You believe it is better to always buy local, right? Well, that's a myth according to Swedish research.
“From a climate perspective local produce isn’t better,” says Lena Ekelund Axelsson, professor of Horticultural Economy at Sveriges lantbruksunviersitet (Swedish University of Agriculture Sciences).
Locally produced products put in focus the shorter transport route, but in order to try to save the environment it is better to buy ecological food from far away, than buy something conventionally produced in the neighborhood.
Researchers at KTH (Royal Institute of Technology) have found that the transportation of local produce is often done with small, inefficient vehicles that cause the same kind of environmental damage as faraway transportation does.
Also, “locally produced” has still to be defined. Producers and buyers may call something “locally produced” when it was really produced miles away. “It’s an evasive conception,” says Lars Nellmer, managing director at the association Krav, a member of the International Federation of Organic Agriculture Movements.
“From an environmental perspective it is much more important how something is produced than where. Which is why Krav has a global perspective. Many of our products are imported.” If you want to do something good for the environment, the best thing to do is to eat less meat.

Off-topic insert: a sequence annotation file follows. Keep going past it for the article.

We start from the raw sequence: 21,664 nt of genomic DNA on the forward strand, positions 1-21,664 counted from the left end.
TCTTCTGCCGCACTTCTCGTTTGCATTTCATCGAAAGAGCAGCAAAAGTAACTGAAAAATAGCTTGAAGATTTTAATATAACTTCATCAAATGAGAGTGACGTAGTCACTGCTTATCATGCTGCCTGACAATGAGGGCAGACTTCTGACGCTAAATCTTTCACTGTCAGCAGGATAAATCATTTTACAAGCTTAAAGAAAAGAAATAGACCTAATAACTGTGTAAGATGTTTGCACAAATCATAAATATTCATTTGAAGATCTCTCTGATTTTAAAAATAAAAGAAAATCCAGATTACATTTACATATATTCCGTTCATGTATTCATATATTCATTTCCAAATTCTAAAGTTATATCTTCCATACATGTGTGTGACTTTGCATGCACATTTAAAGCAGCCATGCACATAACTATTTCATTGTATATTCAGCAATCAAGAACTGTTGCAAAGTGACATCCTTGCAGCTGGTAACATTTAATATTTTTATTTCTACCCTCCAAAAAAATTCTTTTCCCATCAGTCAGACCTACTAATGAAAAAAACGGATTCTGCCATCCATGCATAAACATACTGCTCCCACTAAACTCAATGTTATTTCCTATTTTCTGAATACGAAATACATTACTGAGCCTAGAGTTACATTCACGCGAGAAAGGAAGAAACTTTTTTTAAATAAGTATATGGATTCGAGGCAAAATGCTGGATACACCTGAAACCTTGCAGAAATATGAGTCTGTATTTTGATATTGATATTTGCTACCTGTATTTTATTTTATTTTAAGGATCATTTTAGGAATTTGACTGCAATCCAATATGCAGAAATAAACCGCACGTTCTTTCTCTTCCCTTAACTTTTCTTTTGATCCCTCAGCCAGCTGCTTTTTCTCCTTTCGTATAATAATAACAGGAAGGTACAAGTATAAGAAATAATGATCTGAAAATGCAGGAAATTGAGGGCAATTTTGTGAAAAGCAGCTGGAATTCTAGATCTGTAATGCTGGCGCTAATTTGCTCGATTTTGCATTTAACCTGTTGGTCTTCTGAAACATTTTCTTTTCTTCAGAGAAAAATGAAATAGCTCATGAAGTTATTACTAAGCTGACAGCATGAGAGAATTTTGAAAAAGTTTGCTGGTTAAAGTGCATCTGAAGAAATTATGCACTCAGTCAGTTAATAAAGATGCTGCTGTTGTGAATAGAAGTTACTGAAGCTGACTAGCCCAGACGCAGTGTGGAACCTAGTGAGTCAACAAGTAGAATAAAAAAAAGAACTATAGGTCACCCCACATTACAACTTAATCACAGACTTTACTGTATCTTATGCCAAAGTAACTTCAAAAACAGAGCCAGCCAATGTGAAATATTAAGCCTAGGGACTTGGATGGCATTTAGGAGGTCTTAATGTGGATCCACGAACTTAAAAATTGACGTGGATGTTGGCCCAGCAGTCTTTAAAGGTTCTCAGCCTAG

“Vegetables and fruit have 50 percent less impact on the environment than meat,” says Emelie Hansson, an agronomist at Naturskyddsföreningen (The Swedish Society for Nature Conservation). But of course, you may choose to buy local in order to support local businesses.
Buying local produce doesn’t really mean you’re doing the environment a favor. Better then to buy ecologically grown produce.
“From a climate perspective local produce isn’t better,” - Lena Ekelund Axelsson, professor of Horticultural Economy at the Swedish University of Agriculture Sciences. Photo: Faculty of Landscape Planning, Horticulture and Agricultural Science.